Via Mark J. Grant, author of Out Of The Box,
“The only relevant test of the validity of a hypothesis is comparison of prediction with experience”
It was on January 13, 2010 that I first predicted that Greece would default. The yield on their ten year was 4.38%. I took a lot of flak for that call at the time. Vindication was mine in the end and Greece may be the spark that lights the fuse by the time we all look back and marvel at the way the European Union played out. Yesterday as we all watched the Holland and Hollande Show; Greece was scarcely on the radar. That act was behind us now we think and we are off to different adventures. Not so fast my friends, a moment’s respite; nothing more.
The Greek Statistical Office released new data yesterday and the results were anything but positive. The official debt to GDP ratio now stands at 165.3%, a fourteen percent increase from last year’s numbers. Quite frankly, this is a disaster and hardly in-line with all of the fantasy projections that Greece will now be heading towards the mythical 120% number bandied about by both the EU and the IMF. The rest of the economics for the country continue to worsen with a 21.8% unemployment rate and more younger people without jobs than employed. Greece is in its fifth year of recession and estimates place the economic contraction for 2012 between 4.5%-6.9%. They have elections on May 6 and to get the next round of aid the IMF is demanding further spending cuts of 5.5% of their GDP or around $14 billion plus an additional $4 billion from better tax collection. In my opinion, if history is any guide, none of these fantasies will be actualized so that Europe will face Round III of bailouts in the not too distant future which is one ungodly exercise in futility with the Greek people bearing the whip of their Germanic Masters.
It is quite likely, in my view, that the Greek elections will amount to a material political push-back and may well result in either the IMF/EU refusing to provide more aid and/or the newly elected government, finding no more capital forthcoming, heading back to the Drachma and devaluation as the only real solution left. This, of course, would mean that the old Greek debt held at the EU/ECB/IMF will head south along with the new bonds that were jammed upon the previous investors. What is readily apparent now is that the last aid package for Greece is significantly deficient and that it will either be more aid or someone’s exit strategy that will have to prevail because the current situation is little more than a Greek farce. I think the “wink, blink and nod” strategy which has been employed by Greece is about to end either as a result of the will of the people or as a result of the till being closed by political forces in the funding countries. There will either be a conclusion or Berlin can absorb Greece as a welfare state and be done with it.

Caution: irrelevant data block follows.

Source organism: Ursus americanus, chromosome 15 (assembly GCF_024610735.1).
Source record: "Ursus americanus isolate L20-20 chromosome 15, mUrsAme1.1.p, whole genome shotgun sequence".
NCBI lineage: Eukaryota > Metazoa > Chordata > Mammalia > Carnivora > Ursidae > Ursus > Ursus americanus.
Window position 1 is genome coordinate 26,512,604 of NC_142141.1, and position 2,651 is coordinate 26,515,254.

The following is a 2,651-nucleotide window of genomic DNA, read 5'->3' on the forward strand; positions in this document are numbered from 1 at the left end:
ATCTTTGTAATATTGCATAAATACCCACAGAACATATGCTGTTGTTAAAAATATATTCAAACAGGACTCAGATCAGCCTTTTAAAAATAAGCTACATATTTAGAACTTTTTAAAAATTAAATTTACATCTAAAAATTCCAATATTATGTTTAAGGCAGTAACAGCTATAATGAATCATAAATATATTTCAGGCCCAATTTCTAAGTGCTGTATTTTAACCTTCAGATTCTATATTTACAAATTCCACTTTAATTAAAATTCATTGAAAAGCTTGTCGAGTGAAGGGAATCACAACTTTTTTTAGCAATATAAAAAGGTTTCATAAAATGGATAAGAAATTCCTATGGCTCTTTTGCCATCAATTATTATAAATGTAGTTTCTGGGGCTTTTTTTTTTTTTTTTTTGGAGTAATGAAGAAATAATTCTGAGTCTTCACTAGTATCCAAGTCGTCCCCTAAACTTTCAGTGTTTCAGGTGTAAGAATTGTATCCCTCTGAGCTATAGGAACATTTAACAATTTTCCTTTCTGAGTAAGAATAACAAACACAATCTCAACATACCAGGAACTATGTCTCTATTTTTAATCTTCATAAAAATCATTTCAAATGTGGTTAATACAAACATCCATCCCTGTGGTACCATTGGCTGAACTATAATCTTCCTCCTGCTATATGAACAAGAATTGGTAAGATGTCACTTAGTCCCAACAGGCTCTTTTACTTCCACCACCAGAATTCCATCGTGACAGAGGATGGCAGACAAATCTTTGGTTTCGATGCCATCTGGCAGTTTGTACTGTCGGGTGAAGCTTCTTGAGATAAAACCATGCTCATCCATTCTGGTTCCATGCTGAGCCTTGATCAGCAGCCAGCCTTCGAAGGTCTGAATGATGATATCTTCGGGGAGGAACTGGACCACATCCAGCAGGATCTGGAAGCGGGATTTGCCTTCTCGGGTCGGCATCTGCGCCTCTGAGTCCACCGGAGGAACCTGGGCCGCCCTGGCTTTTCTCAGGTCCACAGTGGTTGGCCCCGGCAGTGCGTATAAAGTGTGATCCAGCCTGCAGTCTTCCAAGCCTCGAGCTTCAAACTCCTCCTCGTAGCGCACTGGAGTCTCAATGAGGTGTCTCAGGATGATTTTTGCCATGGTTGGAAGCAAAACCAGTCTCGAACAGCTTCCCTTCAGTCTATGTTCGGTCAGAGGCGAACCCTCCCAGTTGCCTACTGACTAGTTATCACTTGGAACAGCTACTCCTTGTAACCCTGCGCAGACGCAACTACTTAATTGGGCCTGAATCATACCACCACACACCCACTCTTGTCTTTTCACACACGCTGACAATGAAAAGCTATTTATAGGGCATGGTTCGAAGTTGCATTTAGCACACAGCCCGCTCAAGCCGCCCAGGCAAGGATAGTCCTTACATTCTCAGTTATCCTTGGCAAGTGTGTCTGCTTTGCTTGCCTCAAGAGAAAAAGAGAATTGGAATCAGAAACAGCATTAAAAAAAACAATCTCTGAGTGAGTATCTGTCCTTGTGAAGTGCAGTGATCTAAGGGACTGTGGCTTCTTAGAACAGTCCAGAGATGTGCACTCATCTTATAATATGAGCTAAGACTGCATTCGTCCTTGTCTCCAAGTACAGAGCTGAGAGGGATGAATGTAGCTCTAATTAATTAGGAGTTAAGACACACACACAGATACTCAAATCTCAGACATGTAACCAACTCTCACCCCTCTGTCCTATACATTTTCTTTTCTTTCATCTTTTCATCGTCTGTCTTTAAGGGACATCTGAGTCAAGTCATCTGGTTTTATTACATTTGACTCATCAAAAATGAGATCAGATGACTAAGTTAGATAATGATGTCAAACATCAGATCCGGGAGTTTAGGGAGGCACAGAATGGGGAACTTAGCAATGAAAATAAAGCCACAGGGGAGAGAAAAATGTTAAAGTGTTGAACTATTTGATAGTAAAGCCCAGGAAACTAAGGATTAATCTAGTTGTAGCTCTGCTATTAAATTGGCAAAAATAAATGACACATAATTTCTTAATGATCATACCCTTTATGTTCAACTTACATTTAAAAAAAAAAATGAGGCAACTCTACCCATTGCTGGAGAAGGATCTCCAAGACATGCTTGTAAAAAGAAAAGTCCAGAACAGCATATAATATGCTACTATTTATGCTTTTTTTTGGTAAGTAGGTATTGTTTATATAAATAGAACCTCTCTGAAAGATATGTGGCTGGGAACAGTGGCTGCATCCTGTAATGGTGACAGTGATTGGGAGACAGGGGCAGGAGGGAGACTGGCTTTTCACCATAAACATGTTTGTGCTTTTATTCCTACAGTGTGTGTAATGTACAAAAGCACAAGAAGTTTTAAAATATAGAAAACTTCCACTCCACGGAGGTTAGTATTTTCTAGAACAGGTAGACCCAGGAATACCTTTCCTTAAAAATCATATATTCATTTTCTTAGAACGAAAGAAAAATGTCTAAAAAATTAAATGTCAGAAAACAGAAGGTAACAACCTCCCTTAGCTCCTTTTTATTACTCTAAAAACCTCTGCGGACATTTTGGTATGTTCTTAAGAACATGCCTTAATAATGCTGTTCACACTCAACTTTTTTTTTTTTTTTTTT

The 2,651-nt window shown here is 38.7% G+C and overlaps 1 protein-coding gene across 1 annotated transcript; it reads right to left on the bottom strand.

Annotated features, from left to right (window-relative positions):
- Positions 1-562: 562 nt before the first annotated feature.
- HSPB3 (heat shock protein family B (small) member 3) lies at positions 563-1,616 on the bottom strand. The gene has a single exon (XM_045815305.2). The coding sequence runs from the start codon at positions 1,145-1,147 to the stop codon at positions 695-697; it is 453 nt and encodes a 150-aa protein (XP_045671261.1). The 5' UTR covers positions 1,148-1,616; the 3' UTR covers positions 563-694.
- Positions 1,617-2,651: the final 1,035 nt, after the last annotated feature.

Ich Bin Ein Athener
To make matters worse; the banks in Greece are losing $344 million a day and have capital outflows of about $500 million per month. Even with the $32.2 billion in recapitalization funds it does not take a fiscal genius to see where this is all leading which is right down the Spartan rabbit hole. May 6 is hard upon us with elections both in France and Greece and the outcomes of both contests may result in a quite different Europe than we had the day before.
Elections are a good deal like marriages. There's no accounting for anyone's taste. Every time we see a bridegroom we wonder why she ever picked him, and it's the same with public officials. - Will Rogers